Holy conflict of interest, Batman!

Notice how conveniently every single member of this IRB is either one of the Geiers, an anti-thimerosal activist, a Geier associate, or a lawyer suing on behalf of “vaccine-injured” clients. Anyone want to make a bet about how closely they adhere to the guidelines for human research listed above? It almost doesn’t matter anyway because, as Kathleen points out, besides the fact that none of the members of this IRB has any expertise in endocrinology, Mark and David Geier would not be eligible to debate or vote on their own protocols anyway; Anne Geier wouldn’t be eligible to vote because of her relationship to Mark and David; and Lisa Sykes wouldn’t be eligible to vote if her child is to be a subject in the research protocol being reviewed. And does anyone really think that any of the other members of this particular IRB has research subject protection as his or her overriding concern?

But it doesn’t end there. If the FOIA information that Kathleen has obtained is complete, then it looks as though the research reported under the auspices of this IRB was done before the IRB of The Institute for Chronic Illnesses was even registered with the federal government. It is hard not to strongly suspect that the Geiers were told by someone while submitting their paper that human subjects research had to be approved by an IRB and that no reputable journal would publish such research without a statement to the effect that the research encompassed in the manuscript had been approved by an IRB.

So there we have it. In the U.K., there’s Andrew Wakefield likely being brought up on charges of scientific misconduct, and here in the U.S. we have the Geiers playing fast and loose with human research subjects protections, all in the name of implicating vaccines as a cause of autism on the basis of very poor science. The ironic thing to me is that the alties and mercury moms who castigate big pharma for supposedly not protecting patient welfare and of having engineered a massive conspiracy to keep the “truth” from being found out will likely give both Wakefield and the Geiers a pass. Indeed, certain alties are vociferously defending Andrew Wakefield and painting him the “victim” of an “evil empire” (presumably us members of eeevilll conventional medicine) conducting a witch hunt.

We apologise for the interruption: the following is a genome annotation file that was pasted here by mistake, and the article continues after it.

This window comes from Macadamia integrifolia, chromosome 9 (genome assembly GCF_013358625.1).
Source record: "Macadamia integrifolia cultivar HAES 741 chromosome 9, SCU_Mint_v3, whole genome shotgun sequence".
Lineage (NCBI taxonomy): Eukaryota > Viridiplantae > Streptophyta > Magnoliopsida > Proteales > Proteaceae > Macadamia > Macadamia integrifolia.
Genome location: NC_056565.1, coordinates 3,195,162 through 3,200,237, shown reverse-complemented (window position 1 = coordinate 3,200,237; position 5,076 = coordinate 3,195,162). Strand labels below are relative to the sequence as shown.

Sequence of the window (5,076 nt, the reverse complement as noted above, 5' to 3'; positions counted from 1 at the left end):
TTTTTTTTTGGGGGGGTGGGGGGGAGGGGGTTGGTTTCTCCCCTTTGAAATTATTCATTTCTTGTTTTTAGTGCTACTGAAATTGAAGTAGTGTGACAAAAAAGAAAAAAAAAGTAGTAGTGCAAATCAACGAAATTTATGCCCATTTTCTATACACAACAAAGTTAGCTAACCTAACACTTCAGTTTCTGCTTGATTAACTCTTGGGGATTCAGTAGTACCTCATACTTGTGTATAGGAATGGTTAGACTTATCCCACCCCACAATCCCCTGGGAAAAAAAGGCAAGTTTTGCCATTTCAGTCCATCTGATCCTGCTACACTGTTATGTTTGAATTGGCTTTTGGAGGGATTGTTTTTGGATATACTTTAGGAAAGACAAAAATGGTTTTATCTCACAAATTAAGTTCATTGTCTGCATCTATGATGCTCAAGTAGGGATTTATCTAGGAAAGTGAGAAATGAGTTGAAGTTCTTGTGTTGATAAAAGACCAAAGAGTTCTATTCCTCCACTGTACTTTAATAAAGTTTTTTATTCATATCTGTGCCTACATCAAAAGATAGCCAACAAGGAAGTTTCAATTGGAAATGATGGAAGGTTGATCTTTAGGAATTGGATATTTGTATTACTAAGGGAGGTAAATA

I’m sure it won’t be long before we see such articles defending the Geiers. After all, they’re on the side of good and right and don’t need such pesky rules to make sure that they act in the best interests of autistic children, right?

Please, read all of Kathleen’s report An Elusive Institute and judge for yourself.

More commentary:

Mark and David Geier Carry On Misrepresenting
Fun and Pretense chez Geier
Mark Geier, David Geier, and an IRB

By Orac

Orac is the nom de blog of a humble surgeon/scientist who has an ego just big enough to delude himself that someone, somewhere might actually give a rodent's posterior about his copious verbal meanderings, but just barely small enough to admit to himself that few probably will. That surgeon is otherwise known as David Gorski.

That this particular surgeon has chosen his nom de blog based on a rather cranky and arrogant computer shaped like a clear box of blinking lights that he originally encountered when he became a fan of a 35 year old British SF television show whose special effects were renowned for their BBC/Doctor Who-style low budget look, but whose stories nonetheless resulted in some of the best, most innovative science fiction ever televised, should tell you nearly all that you need to know about Orac. (That, and the length of the preceding sentence.)

DISCLAIMER:: The various written meanderings here are the opinions of Orac and Orac alone, written on his own time. They should never be construed as representing the opinions of any other person or entity, especially Orac's cancer center, department of surgery, medical school, or university. Also note that Orac is nonpartisan; he is more than willing to criticize the statements of anyone, regardless of of political leanings, if that anyone advocates pseudoscience or quackery. Finally, medical commentary is not to be construed in any way as medical advice.

To contact Orac: [email protected]